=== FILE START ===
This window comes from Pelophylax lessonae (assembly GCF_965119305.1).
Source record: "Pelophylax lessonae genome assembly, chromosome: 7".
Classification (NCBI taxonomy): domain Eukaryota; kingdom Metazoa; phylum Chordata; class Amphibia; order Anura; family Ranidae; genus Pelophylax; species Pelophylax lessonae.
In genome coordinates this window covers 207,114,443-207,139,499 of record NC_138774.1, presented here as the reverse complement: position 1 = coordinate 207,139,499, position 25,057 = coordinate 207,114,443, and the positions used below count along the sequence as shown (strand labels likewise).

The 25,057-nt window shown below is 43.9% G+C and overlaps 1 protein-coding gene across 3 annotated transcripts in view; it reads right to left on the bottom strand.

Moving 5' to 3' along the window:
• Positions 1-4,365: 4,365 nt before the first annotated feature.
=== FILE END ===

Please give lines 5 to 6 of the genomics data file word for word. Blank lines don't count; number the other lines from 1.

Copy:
The 25,057-nt window shown below is 43.9% G+C and overlaps 1 protein-coding gene across 3 annotated transcripts in view; it reads right to left on the bottom strand.

Moving 5' to 3' along the window: